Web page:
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Chinese human rights campaigner Harry Wu dies

A former prisoner of conscience, Wu exposed the brutality of China's prison camps
Chinese human rights campaigner Harry Wu dies

Chinese human rights campaigner Harry Wu, seen in this 2011 photo, died April 26. He was 79. (Photo by Nina Lincoff/Medill News Service via Flickr/CCBY2.0)

ucanews.com reporter, Beijing
United States
April 27, 2016
Harry Wu, a Catholic and well-known human rights campaigner who exposed the brutality of China's prison camp system, has died. He was 79.

Wu died while on vacation with friends in Honduras on April 26, said Ann Noonan, an administrator at the Washington D.C.-based Laogai Research Foundation founded by Wu.

"Harry Wu spoke out for international labor rights and religious freedom, and against the death penalty, forced organ harvesting and China's brutal one-child policy," Noonan said in a statement.

Known for lobbying in defense of Chinese rights, Wu himself was sentenced to 19 years in a Chinese prison camp after criticizing Beijing's then-ally the Soviet Union for its invasion of Hungary in 1956.

He was sent to 12 different laogai — reform through labor prison camps — where he was put to work mining coal, farming and building roads. Torture, beatings and starvation were routine, he said later.

"I was 23, a college graduate raised in an affluent urban family, and a political criminal," he wrote in Bitter Winds: A Memoir of My Years in China's Gulag.

Released after serving his full sentence in 1979, and after the death of Mao and the Reform and Opening period under new leader Deng Xiaoping, Wu was politically rehabilitated and took up a teaching position at the Geoscience University in Beijing.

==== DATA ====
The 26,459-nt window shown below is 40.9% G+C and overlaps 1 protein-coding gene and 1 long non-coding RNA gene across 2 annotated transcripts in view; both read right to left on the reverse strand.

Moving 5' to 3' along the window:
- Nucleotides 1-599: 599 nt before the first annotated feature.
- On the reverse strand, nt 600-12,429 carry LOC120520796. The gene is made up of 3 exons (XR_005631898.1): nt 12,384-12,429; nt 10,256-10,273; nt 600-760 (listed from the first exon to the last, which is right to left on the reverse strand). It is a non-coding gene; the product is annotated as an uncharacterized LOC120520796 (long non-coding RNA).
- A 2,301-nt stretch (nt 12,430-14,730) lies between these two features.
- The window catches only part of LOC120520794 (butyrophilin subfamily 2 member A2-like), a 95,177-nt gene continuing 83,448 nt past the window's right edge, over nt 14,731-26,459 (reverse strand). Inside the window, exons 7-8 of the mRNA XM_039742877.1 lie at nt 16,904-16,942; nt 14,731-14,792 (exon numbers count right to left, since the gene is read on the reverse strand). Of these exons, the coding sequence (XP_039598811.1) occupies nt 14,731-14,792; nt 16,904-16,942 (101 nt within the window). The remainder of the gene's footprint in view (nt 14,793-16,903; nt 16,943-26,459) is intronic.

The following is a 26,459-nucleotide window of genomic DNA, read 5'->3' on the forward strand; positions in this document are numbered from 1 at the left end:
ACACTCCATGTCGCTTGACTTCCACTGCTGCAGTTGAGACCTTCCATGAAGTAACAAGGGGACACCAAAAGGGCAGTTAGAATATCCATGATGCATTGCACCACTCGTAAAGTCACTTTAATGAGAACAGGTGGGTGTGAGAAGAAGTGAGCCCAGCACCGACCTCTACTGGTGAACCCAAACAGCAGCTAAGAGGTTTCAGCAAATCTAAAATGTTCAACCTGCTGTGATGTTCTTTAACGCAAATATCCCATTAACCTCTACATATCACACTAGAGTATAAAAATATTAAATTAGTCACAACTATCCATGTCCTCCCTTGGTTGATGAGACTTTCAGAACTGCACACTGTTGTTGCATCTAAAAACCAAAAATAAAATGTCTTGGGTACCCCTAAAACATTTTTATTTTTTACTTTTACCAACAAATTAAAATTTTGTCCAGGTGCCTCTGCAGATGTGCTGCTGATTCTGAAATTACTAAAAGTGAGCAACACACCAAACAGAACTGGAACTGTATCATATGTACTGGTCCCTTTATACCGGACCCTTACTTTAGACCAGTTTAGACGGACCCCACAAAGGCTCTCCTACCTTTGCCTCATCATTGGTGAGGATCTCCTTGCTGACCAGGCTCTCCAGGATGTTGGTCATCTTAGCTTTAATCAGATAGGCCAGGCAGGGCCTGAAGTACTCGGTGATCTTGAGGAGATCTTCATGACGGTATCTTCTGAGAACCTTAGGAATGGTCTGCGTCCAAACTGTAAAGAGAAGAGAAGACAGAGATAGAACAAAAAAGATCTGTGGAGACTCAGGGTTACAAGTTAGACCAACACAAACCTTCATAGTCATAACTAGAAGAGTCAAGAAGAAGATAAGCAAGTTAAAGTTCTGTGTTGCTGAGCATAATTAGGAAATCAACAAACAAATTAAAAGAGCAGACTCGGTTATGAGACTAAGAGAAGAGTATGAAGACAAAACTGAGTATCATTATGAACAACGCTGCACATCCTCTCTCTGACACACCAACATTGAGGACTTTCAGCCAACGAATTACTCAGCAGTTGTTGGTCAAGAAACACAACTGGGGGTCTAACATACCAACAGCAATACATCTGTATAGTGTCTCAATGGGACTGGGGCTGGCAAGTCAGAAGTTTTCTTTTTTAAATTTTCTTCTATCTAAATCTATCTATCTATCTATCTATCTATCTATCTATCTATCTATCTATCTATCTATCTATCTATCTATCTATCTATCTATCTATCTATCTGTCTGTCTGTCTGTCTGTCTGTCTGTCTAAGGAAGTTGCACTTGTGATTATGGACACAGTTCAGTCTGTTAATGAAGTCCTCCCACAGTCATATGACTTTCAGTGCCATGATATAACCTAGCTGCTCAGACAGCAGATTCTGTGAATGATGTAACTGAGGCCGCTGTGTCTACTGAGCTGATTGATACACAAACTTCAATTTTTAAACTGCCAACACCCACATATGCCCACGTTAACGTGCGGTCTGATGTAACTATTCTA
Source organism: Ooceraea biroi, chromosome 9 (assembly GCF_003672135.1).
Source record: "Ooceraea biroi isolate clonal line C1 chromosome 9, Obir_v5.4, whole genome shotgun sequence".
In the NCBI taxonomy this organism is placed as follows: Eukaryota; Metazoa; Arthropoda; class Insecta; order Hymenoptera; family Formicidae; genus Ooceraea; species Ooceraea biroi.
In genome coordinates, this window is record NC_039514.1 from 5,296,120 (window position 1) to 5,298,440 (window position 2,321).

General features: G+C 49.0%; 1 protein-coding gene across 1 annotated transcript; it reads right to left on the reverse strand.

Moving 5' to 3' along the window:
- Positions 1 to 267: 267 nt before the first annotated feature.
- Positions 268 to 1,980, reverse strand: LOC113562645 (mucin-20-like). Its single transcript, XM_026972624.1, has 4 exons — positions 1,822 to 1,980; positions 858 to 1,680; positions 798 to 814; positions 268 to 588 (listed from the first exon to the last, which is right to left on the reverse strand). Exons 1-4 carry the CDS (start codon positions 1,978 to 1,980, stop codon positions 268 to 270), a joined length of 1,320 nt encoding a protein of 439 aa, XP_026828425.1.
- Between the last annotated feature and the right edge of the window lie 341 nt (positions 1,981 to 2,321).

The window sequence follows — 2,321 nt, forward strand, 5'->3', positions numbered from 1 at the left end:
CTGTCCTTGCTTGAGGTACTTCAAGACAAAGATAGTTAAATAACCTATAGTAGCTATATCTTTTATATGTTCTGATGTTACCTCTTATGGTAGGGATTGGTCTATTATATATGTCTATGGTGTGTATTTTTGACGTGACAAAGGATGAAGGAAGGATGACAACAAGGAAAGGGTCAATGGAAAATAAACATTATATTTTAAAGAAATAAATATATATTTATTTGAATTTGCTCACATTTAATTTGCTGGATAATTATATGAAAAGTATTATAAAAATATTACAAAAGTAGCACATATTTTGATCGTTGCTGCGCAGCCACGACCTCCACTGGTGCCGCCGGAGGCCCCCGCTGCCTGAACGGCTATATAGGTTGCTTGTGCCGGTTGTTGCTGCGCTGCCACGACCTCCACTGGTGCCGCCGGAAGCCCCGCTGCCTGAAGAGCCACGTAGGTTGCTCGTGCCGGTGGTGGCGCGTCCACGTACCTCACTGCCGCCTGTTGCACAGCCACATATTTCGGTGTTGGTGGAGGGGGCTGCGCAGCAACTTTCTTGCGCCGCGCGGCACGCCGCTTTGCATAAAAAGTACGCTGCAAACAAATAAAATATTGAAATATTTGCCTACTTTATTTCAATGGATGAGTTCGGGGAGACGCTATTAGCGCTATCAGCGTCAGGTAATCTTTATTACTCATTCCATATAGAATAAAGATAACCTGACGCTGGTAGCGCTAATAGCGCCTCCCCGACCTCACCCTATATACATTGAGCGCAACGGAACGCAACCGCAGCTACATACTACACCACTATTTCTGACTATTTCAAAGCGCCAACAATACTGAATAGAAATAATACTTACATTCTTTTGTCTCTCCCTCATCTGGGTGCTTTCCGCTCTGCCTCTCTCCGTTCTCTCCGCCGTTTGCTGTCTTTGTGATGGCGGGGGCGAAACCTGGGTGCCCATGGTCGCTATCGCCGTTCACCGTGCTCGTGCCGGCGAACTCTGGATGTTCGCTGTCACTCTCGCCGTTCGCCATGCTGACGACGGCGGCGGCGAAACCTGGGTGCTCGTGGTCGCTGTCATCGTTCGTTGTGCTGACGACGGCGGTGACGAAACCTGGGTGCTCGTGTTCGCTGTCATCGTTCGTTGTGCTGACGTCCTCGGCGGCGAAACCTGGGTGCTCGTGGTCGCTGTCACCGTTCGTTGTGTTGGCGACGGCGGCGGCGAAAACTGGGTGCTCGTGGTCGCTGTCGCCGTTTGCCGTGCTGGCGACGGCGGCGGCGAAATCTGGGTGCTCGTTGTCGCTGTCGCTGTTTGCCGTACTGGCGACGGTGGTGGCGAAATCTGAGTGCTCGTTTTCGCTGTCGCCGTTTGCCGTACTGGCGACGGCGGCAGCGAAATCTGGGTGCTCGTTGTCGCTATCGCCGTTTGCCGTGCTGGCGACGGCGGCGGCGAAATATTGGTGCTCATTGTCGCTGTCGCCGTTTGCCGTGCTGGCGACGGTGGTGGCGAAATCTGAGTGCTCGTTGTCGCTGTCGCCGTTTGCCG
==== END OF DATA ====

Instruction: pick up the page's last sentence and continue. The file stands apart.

In 1985, he took a place as a visiting scholar at the University of California Berkeley, writing later that he only had US$40 in his pocket when he arrived. He spent the rest of his life living in the U.S.

Wu set up the Laogai Research Foundation in 1992 and began lobbying U.S. politicians to hold Beijing accountable for a system that tortured thousands and used forced labor to produce goods on sale across the globe as China's economy boomed.

"It was Wu who let the world understand the problem of labor camps through his persistent concern about this issue," said Lee Cheuk-yan, vice-chair of Labor Party in Hong Kong.

As Wu's condemnation of the Chinese Communist Party expanded to other policies, Beijing grew increasingly intolerant.

In 1995, by-then a citizen of the U.S., Wu was arrested upon entering China, convicted for "stealing state secrets," sentenced to 15 years in prison and held for 66 days before authorities deported him back to the U.S. following intervention from Washington D.C.

Although China abolished the laogai and in 2013 also ended laojiao — reform through education — rights groups have warned in recent years that arbitrary detention facilities persist in China under different guises. Wu was considered a pioneer in exposing them all.

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